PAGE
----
Slow drag (dance)

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The Slow drag is an American ragtime jazz musical form and the social dance for which the music was written. It has been resurrected as part of blues dancing. Music written for the dance is often short-handed into the song title as a "Drag"

History[edit]

Slow drag or "Drag" has a history both in the music written for the dance, and the dance itself. The music has endured in many jazz standards, while the dance as it was originally performed has all but faded from modern performance.

In Music[edit]

Ragtime composers, including Scott Joplin, Fats Waller, Jelly Roll Morton and others, wrote a number of slow-tempo tunes appropriate for the dance.

A cornetist who played during the 1890s described the music where the Slow drag was done, in the "less fashionable groups in town", as "more raggy" than the music that was played for the more "high-toned" dances. "They did the Slow drag all over Louisiana."[1] [2]

Slow drag was one of ten dance themes Joplin included in "The Ragtime Dance." "The Ragtime Dance" was written in 1899 and consisted of a vocal introduction followed by a series of dance themes introduced by a vocalist.

"Let me see you do the rag-time dance,

Turn left and do the cakewalk prance,
Turn the other way and do the slow drag -
Now take you lady to the World's Fair
And do the rag-time dance."[3]

"The Ragtime Dance" was performed once in Sedalia in 1903 with four couples dressed in their own most festive clothing performing the steps to Joplin on the piano playing with a small orchestra.[4]

Joplin also included a Slow drag in his opera Treemonisha, also choreographing the work. His "Directions for the Slow drag" were:

  • 1. The Slow drag must begin on the first beat of each measure.
  • 2. When moving forward, drag the left foot; when moving backward, drag the right foot.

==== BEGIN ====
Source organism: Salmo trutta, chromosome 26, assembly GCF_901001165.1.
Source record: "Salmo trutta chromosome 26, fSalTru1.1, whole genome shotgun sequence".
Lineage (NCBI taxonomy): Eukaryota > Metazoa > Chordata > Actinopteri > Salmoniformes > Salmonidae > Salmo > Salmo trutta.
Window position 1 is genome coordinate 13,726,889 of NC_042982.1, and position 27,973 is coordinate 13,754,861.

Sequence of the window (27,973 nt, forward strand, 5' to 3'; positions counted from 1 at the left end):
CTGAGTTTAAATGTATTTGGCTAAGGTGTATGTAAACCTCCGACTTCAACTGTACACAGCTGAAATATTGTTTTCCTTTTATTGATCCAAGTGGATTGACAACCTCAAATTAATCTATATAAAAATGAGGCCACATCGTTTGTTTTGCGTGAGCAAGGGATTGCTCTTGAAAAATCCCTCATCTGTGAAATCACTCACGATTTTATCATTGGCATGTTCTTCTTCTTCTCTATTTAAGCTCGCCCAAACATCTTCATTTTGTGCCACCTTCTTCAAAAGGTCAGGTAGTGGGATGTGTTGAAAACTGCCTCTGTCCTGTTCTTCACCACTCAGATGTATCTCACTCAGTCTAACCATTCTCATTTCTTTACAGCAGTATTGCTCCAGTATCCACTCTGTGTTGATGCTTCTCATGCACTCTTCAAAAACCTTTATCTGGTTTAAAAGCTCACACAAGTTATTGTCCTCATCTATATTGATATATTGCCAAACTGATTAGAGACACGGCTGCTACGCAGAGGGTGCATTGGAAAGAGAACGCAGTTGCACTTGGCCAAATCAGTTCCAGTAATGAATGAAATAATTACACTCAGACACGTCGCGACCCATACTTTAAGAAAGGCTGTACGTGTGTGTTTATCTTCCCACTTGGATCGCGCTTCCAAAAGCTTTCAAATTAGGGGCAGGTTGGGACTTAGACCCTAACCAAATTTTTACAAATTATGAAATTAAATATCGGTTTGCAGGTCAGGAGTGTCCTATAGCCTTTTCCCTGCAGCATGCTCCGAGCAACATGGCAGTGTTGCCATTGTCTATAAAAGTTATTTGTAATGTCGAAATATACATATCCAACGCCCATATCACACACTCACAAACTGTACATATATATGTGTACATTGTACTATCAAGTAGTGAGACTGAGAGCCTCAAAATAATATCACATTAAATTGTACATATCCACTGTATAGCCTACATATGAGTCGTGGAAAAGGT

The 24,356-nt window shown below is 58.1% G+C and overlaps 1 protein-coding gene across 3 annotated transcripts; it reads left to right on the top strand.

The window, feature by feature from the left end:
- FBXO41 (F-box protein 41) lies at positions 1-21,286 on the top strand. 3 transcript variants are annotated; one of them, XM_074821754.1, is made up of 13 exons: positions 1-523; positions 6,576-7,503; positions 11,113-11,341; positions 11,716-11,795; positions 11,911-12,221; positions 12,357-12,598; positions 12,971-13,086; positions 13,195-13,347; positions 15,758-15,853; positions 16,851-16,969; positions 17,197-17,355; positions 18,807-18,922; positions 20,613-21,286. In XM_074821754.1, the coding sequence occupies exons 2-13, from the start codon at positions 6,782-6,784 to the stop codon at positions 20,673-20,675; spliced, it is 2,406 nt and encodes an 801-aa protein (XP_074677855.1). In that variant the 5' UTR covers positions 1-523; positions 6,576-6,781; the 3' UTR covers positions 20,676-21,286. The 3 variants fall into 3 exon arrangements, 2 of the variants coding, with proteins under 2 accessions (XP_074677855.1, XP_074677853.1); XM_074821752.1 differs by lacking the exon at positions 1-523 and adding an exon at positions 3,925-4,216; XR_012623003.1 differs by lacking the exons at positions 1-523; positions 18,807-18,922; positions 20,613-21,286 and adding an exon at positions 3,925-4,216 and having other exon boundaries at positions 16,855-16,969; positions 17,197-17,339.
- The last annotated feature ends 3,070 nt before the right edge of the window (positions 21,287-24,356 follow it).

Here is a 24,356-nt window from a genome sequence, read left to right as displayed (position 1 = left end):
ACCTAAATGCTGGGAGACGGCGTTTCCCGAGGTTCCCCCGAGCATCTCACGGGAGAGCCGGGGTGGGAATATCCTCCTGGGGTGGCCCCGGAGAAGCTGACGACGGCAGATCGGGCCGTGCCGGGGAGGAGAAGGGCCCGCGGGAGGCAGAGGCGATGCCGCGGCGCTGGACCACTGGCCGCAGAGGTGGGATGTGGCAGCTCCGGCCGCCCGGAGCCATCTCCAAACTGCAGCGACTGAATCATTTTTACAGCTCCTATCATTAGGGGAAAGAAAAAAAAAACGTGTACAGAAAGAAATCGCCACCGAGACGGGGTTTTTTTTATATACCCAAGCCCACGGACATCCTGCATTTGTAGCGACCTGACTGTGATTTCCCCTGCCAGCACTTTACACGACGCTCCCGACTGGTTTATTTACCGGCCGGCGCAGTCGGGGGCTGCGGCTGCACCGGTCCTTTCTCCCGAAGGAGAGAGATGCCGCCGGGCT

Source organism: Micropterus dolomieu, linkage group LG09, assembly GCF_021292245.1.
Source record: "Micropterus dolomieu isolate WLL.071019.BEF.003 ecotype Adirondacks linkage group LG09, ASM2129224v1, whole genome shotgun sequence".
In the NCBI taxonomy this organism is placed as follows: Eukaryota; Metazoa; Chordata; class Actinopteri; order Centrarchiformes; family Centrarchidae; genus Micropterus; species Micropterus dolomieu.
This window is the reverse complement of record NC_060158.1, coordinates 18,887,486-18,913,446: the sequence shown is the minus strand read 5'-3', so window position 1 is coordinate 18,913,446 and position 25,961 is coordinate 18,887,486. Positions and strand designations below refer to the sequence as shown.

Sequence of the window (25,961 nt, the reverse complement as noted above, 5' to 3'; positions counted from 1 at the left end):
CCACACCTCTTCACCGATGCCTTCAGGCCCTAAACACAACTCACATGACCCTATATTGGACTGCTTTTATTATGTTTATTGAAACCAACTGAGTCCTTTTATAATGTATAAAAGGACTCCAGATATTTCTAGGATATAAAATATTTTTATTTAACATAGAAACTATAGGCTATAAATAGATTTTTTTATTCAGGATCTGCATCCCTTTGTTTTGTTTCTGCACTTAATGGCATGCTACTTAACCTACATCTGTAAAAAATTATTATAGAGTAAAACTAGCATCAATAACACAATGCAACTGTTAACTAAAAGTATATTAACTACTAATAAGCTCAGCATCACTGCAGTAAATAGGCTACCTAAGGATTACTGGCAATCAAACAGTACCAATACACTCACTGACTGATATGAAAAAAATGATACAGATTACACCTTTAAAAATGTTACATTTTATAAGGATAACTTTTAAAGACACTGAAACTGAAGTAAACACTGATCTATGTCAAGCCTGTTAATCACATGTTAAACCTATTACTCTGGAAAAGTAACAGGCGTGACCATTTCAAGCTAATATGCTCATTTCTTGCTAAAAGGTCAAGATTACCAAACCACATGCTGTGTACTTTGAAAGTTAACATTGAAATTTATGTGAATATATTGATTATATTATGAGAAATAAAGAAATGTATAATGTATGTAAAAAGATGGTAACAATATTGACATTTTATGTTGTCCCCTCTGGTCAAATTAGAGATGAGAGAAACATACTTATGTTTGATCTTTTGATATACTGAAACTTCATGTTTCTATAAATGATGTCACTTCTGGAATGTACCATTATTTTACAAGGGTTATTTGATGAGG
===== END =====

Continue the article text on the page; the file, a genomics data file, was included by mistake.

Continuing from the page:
• 3. When moving sideways to the right, drag the left foot; when moving sideways to the left, drag the right foot.
  • 4. When prancing, your steps must come on each beat of the measure.
  • 5. When marching, and when sliding, your steps must come on the first and third beat of each measure.
  • 6. Hop and skip on second beat of measure. Double the Schottische step to fit the slow music.[5]

Another Joplin composition, written with Scott Hayden, is "Sun Flower Slow drag", written in 1901.[6]

Sheet music published in 1906 juxtaposes rural blacks with the music in "The Watermelon Trust; A slow drag" written by Harry Thompson.[7] "A down home shout; Characteristic slow-drag two step" by Herman Carle was published in 1907.[8]

Fats Waller recorded Viper's Drag, a popular slow drag song of its day that was a slow-tempo stride piano tune which has been played by practitioners of the art of stride over the decades, and revived for the Grammy®-nominated 1980 Progressive album "Two-Handed Stride" by modern stride pianist Judy Carmichael.

In the late 1930s Jelly Roll Morton's music was considered old-fashioned and obsolete. Morton recorded "Slow Drag" ragtime songs that were by then out of step with mainstream jazz by the time Louis Armstrong and Earl Hines recorded together in 1928. Morton's creole melodies and rhythms are closely connected to the Caribbean, with its mixture of African, French, Spanish and Mexican people.